THE Countess of Chester Hospital has introduced a service in the emergency department which it hopes will reduce the number of patients attending with non-urgent conditions.
The emergency department has introduced a clinical streaming service which consists of two senior nurses assessing patients before they book in at reception.
When patients arrive they are now required to take a numbered ticket from a machine and when their number is called out they will be seen by a nurse in a separate designated assessment area.
If the clinical streaming team feels it is not necessary for the patient to be seen, they may be advised to seek advice elsewhere, such as their GP, a pharmacist or other community providers. However, if the patient requires further assessment by the emergency department, or the urgent care unit, they will be asked to book in as normal.
The clinical streaming service – similar to the traditional triage system – is being introduced as a three-month pilot scheme to see if it has an impact on the number of emergency- type attendances. This is a joint service provided by the Countess and Partners4Health – an NHS body which provides community-based services from the Countess’s A&E department.
Jane Evans, emergency assessment manager at the Countess, said: “This year we have seen an 8% increase in the number of patients attending A&E and it is extremely difficult for the department to manage that additional patient flow.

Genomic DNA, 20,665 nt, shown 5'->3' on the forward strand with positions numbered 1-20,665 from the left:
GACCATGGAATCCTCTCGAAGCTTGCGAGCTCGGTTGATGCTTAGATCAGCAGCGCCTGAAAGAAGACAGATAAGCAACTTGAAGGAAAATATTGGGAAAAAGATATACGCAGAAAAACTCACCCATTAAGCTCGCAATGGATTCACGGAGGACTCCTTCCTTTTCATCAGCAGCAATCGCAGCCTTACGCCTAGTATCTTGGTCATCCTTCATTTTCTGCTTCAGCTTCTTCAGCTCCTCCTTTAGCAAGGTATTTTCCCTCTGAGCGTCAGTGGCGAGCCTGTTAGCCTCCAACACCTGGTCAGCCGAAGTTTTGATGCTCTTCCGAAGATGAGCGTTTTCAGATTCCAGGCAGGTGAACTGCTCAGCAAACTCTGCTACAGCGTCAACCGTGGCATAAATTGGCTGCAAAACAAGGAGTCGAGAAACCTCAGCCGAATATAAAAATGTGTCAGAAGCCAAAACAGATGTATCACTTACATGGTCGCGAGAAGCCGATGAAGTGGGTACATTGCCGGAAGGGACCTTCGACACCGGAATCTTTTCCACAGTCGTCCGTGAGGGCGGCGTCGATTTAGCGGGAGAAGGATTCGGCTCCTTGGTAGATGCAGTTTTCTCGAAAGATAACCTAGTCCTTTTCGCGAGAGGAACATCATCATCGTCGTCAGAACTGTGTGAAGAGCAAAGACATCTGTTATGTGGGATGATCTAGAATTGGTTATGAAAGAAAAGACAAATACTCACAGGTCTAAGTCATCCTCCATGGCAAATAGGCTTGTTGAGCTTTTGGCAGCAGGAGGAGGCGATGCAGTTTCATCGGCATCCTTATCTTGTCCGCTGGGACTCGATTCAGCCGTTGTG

“One of the biggest challenges we face is the number of patients attending inappropriately. The emergency department is there for life-threatening accidents or emergencies but we are seeing a rapid increase in the number of patients who simply do not need to be there.
“For example, patients should not be attending A&E with symptoms relating to norovirus (diarrhoea and vomiting). They should stay at home and contact their GP by phone should the symptoms persist.”
She added: “Conditions such as norovirus spread through the community very quickly, which is why we are particularly keen at this time of year to advise patients not to come to the emergency department inappropriately.
“We don’t like turning patients away and patients should rest assured that if they need to be treated at the emergency department or urgent care unit they will be.”